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The dynamics of the volatility – trading volume relationship: New evidence from developed and emerging markets

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  • Loredana Ureche-Rangau

    ()
    (Université de Picardie Jules Verne, CRIISEA)

  • Fabien Collado

    ()
    (Msc student, Ieseg School of Management)

  • Ulysse Galiay

    ()
    (Msc student, Ieseg School of Management)

Abstract

This paper empirically investigates whether there is an evolution in the relation between stock market trading volume and volatility in 23 developed and 15 emerging markets. To answer this question, we develop a dynamic application of the TARCH (1, 1) model and first prove that the relationship is variable through time. Then, we focus our analysis on three major financial events, namely the Asian Crisis, the Dot Com bubble burst and the Subprime crisis. We find that the explanatory power of volume is greater during these periods. Finally, we show that the sign of the relationship cannot be clearly set for a specific country or sub group of developed or emerging markets.

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File URL: http://www.accessecon.com/Pubs/EB/2011/Volume31/EB-11-V31-I3-P231.pdf
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Bibliographic Info

Article provided by AccessEcon in its journal Economics Bulletin.

Volume (Year): 31 (2011)
Issue (Month): 3 ()
Pages: 2569-2583

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Handle: RePEc:ebl:ecbull:eb-11-00196

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Related research

Keywords: Mixture of distribution hypothesis; TARCH model; Conditional variance; Trading volume;

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References

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  1. Zakoian, Jean-Michel, 1994. "Threshold heteroskedastic models," Journal of Economic Dynamics and Control, Elsevier, vol. 18(5), pages 931-955, September.
  2. Harris, Lawrence, 1987. "Transaction Data Tests of the Mixture of Distributions Hypothesis," Journal of Financial and Quantitative Analysis, Cambridge University Press, vol. 22(02), pages 127-141, June.
  3. Hua He & Jiang Wang, 1995. "Differential Information and Dynamic Behavior of Stock Trading Volume," NBER Working Papers 5010, National Bureau of Economic Research, Inc.
  4. Saatcioglu, Kemal & Starks, Laura T., 1998. "The stock price-volume relationship in emerging stock markets: the case of Latin America," International Journal of Forecasting, Elsevier, vol. 14(2), pages 215-225, June.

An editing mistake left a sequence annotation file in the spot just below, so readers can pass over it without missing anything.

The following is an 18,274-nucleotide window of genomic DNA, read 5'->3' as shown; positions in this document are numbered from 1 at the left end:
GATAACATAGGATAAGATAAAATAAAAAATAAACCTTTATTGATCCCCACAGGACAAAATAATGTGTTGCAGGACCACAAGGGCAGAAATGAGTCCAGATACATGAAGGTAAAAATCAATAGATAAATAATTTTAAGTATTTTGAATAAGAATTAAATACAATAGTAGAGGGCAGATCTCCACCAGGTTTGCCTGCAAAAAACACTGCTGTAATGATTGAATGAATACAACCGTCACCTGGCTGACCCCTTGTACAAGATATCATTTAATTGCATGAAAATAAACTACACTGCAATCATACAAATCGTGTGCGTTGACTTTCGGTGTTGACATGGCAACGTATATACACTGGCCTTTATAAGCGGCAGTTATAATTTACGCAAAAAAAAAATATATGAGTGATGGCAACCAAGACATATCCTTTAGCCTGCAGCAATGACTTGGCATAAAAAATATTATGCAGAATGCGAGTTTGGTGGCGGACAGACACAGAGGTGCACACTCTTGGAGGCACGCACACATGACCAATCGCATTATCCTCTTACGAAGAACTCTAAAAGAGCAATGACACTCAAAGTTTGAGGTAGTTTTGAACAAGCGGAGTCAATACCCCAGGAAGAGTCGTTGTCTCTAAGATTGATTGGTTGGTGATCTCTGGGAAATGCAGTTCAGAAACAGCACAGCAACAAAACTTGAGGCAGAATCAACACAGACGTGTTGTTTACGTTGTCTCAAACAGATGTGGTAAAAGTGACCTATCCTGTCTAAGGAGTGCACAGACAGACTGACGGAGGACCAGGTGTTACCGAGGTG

5. Bollerslev, Tim, 1986. "Generalized autoregressive conditional heteroskedasticity," Journal of Econometrics, Elsevier, vol. 31(3), pages 307-327, April.
  6. Thierry Ané & Loredana Ureche-Rangau, 2004. "Does trading volume really explain stock returns volatility?," Working Papers 2004-FIN-02, IESEG School of Management.
  7. Jeff Fleming & Chris Kirby & Barbara Ostdiek, 2006. "Stochastic Volatility, Trading Volume, and the Daily Flow of Information," The Journal of Business, University of Chicago Press, vol. 79(3), pages 1551-1590, May.
  8. Ping Wang & Peijie Wang & Aying Liu, 2005. "Stock return volatility and trading volume: evidence from the chinese stock market," Journal of Chinese Economic and Business Studies, Taylor & Francis Journals, vol. 3(1), pages 39-54.
  9. Ilan Goldfajn & Taimur Baig, 1999. "Financial market contagion in the Asian crisis," Textos para discussão 400, Department of Economics PUC-Rio (Brazil).
  10. Karpoff, Jonathan M., 1987. "The Relation between Price Changes and Trading Volume: A Survey," Journal of Financial and Quantitative Analysis, Cambridge University Press, vol. 22(01), pages 109-126, March.
  11. Liesenfeld, Roman, 2001. "A generalized bivariate mixture model for stock price volatility and trading volume," Journal of Econometrics, Elsevier, vol. 104(1), pages 141-178, August.
  12. Gabriele Galati, 2000. "Trading volumes, volatility and spreads in foreign exchange markets: evidence from emerging market countries," BIS Working Papers 93, Bank for International Settlements.
  13. Niklas Wagner & Terry A. Marsh, 2004. "Surprise Volume and Heteroskedasticity in Equity Market Returns," Econometrics 0409009, EconWPA.
  14. Lobato, Ignacio N & Velasco, Carlos, 2000. "Long Memory in Stock-Market Trading Volume," Journal of Business & Economic Statistics, American Statistical Association, vol. 18(4), pages 410-27, October.
  15. Loredana Ureche-Rangau & Quiterie de Rorthays, 2009. "More on the volatility-trading volume relationship in emerging markets: The Chinese stock market," Journal of Applied Statistics, Taylor & Francis Journals, vol. 36(7), pages 779-799.
  16. Manabu Asai & Angelo Unite, 2008. "The relationship between stock return volatility and trading volume: the case of the Philippines," Applied Financial Economics, Taylor & Francis Journals, vol. 18(16), pages 1333-1341.
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